I like to imagine what people are like from the way they move and the expressions on their faces.  I try not to make judgments until I’ve studied the people, however.  So I guess I’m an observer. I’m certainly not really a participant.  Of course, I have to participate in all sorts of activities, but given my druthers, I’d sit on the sidelines and watch first, until I felt more confident.

Oh, dear, I sound like such a tentative creature.  I guess I am that, after all– except for the once, when I eloped with Tommy.  Now that time, I didn’t stop to study and observe.  I threw myself right into that situation!  And I guess I’ve never regretted it, not even when he died and left me alone.

Maybe it’s time again for me to stop studying and just jump in?

EXERCISE #2: Openness

  • How open are you to new ideas and information?
  • you change your mind frequently, based on what people have told you?
  • Are you a traditionalist, deciding on the basis of “what’s always been”?
  • If someone is arguing with you, are you more likely to change your mind or dig in your heels?
  • What if the arguer is right?

Read More

dudeinpublishing:

I’m not the most voracious or wide-ranging reader I know, but I’m fucking tired of reading the below phrases:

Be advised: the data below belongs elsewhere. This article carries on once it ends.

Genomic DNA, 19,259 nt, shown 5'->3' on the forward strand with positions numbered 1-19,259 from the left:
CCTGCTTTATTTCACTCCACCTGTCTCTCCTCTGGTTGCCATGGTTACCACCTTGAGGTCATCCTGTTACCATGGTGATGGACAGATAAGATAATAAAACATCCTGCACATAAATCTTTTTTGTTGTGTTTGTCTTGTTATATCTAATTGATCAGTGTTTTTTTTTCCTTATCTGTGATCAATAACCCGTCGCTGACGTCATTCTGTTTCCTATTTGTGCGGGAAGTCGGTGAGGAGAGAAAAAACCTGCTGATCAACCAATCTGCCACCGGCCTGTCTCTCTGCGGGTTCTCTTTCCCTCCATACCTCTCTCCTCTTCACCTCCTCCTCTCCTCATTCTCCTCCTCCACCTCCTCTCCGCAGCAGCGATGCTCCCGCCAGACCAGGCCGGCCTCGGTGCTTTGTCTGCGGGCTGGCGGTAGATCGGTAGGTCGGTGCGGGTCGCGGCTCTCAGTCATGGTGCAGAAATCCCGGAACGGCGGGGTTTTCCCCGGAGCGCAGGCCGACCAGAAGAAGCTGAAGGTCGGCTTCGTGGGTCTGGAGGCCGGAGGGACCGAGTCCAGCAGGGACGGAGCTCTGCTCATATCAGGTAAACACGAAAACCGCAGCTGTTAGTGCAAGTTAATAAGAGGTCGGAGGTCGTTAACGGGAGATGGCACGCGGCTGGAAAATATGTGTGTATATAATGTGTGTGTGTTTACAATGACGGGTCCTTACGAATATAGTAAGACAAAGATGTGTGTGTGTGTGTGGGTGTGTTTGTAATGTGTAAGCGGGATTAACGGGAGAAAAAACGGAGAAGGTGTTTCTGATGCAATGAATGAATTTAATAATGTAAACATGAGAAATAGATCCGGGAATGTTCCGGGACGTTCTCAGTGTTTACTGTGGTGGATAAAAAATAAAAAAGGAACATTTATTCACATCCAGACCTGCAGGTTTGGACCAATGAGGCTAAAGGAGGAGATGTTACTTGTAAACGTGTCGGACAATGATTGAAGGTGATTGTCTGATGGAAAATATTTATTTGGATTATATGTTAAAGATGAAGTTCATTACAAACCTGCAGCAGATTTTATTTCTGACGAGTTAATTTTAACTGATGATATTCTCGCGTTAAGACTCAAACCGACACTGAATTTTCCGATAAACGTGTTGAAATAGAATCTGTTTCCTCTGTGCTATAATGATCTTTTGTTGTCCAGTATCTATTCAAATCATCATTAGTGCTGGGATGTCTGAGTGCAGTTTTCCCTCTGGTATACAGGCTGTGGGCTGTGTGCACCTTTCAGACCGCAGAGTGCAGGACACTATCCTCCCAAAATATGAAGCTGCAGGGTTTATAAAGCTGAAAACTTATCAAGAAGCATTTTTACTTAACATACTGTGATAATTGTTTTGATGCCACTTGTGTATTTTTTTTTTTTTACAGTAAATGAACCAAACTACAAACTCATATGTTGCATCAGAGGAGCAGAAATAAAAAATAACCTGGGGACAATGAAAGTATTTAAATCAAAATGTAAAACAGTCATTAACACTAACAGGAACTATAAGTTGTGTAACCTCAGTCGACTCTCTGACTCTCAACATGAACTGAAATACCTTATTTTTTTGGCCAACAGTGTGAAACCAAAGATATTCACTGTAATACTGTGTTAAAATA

-“Low-slung” to describe anything (seriously, I see this WAY too much in otherwise fantastic sentences)

-“Wan expression” or “wanly” or really any use of “wan”…


I think the problem with any of these words or expressions comes not from using them at all, but actually from misusing them. “Ragged” for example could be an appropriate word to describe the rough, irregular breathing of someone in the throes of a difficult death, but it isn’t the right word to describe someone who is out of breath. For that matter, can we discuss “panting?” That’s the one that drives me insane. Please don’t turn your characters into dogs. Please. (Unless they are dogs, of course…)

characterdesigninspiration:

Quite a few people requested some form of trait/personality generator, and here’s the result!  I wanted to keep it vague enough that the options could work for any universe, be it modern, fantasy, scifi, or anything else, so these are really just the basics. Remember that a character is much more than a list of traits, and this should only be used as a starting point– I tried to include a variety of things, but further development is definitely a must.

Could pair well with the gender and sexuality generator.

To Play: Click and drag each gif, or if that isn’t working/you’re on mobile, just take a screenshot of the whole thing (multiple screenshots may be required if you want more than one trait from each category).